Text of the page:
If you knew that our world was likely to destruct, you would do anything to prevent that from happening. But what if there is only a remote chance it will destruct? How much would you do to try to block that possibility?
It depends on how small that chance is, weighed against the cost of what you have to do, you may say. Enter Martin Weitzman, professor of economics, who is grappling with exactly that question. It is not entirely a theoretical one: the worst case scenarios of global warming involve environmental triggers that could rapidly heat the earth by 10 degrees Fahrenheit and bring a massive sea level rise such as the planet has not seen in millions of years.
Scientists and economists traditionally consider those catastrophic, worse-case scenarios as being of such tiny probability that they discount the prospect entirely. In the traditional bell curve of risk, the chances are so far out on the extreme thin tail of probability that they are treated as zero.
Weitzman argues that reasoning is flawed. It is based on an assumption the reaction of the environment to global warming will be constant. In fact, geological history shows the climate has changed swiftly at unexpected tipping points. Weitzman says the more accurate bell curve of risk has a “fat tail” showing a higher chance that horrendous events will occur.
“There is a more serious probability than comes out of standard analysis. But how much? I can’t tell you,” Weitzman says.
That is his frustration, Weitzman acknowledges, and it is of little help to policy-makers. He sees the flaws in the traditional model, but concludes that there is no way to scientifically predict the real probability of catastrophe. In the end, we are all left with little more guidance than to listen to our gut feelings, he says.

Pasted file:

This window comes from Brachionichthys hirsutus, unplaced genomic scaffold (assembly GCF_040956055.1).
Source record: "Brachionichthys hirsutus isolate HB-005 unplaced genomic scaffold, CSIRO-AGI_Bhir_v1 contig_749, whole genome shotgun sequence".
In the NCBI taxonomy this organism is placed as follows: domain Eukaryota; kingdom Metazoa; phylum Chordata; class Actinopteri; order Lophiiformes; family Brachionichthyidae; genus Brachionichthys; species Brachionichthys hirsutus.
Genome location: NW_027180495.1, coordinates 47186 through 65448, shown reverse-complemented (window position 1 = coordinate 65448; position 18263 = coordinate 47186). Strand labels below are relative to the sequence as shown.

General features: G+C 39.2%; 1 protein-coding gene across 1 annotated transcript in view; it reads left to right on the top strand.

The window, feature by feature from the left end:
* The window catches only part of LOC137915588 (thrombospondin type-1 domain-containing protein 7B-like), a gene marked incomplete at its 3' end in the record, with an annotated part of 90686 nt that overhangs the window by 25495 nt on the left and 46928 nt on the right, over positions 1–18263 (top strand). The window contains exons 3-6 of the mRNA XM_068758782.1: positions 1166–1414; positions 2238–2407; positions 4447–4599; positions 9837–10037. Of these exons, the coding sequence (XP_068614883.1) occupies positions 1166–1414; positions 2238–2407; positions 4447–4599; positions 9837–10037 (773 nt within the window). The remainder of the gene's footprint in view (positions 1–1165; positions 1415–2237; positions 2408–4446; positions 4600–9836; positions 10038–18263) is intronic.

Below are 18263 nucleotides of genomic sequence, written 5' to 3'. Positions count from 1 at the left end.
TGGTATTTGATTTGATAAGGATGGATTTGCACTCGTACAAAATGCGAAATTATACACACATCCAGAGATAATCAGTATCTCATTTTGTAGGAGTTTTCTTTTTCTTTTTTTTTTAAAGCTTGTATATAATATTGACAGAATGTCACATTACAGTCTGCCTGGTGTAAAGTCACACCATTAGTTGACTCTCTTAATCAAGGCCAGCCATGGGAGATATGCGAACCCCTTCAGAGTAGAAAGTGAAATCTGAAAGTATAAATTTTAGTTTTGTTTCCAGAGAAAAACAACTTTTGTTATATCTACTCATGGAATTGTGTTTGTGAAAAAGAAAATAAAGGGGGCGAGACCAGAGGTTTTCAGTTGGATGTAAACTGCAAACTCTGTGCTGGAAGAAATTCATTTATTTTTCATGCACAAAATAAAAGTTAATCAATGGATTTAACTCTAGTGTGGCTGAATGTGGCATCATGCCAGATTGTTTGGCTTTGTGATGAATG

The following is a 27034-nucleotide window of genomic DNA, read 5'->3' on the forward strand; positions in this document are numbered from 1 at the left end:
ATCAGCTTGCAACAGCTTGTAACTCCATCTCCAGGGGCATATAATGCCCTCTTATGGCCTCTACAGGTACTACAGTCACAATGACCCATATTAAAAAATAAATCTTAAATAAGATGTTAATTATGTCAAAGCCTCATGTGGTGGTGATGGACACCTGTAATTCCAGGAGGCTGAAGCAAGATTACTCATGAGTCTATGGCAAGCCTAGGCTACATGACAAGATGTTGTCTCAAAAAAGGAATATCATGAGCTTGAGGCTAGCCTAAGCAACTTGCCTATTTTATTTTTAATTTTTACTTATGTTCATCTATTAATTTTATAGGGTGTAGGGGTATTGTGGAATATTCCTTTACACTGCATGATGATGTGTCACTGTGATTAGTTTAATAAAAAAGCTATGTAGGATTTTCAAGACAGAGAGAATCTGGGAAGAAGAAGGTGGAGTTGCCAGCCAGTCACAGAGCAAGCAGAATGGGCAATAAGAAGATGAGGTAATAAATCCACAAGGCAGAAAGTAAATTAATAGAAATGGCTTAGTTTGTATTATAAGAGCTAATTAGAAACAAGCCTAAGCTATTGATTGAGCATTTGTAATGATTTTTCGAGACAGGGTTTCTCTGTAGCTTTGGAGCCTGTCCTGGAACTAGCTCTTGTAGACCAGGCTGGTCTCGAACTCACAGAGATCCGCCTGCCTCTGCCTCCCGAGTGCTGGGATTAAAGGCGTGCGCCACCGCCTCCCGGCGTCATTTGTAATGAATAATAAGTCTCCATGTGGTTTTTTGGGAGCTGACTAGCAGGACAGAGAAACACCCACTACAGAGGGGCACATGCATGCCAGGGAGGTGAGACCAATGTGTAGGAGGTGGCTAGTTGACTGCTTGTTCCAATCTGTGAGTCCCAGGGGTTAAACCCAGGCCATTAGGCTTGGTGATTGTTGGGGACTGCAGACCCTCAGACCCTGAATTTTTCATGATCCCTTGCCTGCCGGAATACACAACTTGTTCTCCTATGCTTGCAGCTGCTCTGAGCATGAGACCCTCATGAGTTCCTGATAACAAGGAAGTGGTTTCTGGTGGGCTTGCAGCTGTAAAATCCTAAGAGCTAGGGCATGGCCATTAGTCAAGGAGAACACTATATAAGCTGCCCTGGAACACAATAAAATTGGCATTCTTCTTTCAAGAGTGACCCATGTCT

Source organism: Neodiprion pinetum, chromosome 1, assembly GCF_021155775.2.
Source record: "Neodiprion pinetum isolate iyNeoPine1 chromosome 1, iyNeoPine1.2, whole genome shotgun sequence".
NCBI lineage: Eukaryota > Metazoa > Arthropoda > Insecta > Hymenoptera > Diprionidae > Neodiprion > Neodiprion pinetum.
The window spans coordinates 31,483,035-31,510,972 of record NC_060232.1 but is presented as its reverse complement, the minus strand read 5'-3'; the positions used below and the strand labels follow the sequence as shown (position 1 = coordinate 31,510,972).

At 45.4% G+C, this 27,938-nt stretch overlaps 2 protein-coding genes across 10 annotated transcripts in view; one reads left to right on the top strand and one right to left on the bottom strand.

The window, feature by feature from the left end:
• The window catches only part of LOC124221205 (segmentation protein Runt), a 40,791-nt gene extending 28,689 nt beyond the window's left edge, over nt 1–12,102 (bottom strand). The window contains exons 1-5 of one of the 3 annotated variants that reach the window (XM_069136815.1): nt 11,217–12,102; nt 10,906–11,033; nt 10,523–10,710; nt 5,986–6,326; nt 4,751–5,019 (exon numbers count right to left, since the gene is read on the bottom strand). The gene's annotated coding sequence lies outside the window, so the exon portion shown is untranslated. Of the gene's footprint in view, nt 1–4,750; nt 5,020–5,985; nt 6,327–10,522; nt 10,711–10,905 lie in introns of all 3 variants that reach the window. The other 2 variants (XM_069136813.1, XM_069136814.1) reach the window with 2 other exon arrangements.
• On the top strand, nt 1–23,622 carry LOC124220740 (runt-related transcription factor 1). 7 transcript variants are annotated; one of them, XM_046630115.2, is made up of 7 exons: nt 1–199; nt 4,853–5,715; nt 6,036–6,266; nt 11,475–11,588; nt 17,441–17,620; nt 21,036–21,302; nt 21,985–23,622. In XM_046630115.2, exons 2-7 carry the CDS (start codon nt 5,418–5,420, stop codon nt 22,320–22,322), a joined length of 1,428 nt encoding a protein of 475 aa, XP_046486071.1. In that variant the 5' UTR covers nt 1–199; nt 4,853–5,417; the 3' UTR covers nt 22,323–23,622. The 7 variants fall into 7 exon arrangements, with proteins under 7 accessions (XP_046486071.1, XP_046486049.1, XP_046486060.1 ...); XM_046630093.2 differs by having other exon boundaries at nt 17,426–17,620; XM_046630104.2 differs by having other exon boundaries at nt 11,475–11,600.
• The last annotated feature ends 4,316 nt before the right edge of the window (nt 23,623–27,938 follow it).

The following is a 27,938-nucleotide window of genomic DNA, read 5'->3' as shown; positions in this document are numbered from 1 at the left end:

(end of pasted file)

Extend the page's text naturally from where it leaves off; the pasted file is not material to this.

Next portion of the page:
“Scientists are in a quandary. These low-probability/high-impact events are so insufficiently understood, the scientists stay away from these kinds of things. But their intuition tells them that this is really quite dangerous. They can’t exclude them.”
A prudent response is to take some steps to at least minimize the potential risk. Society does this in deciding how much to spend at airport security against terrorism, on precautions against biochemical threats, or in constructing antiballistic missile systems, for example.
Weitzman says society ought to do the same for extreme climate change risks, by taking such measures as promoting nuclear energy, where risks are more understood, or by considering geo-engineering schemes that could be employed in emergencies.
“To some extent we have been deluding ourselves by relying on the risk models that we have,” he says. “They look a lot more neat and crisp than the situation really is. They don’t telegraph the events that are really off the charts.”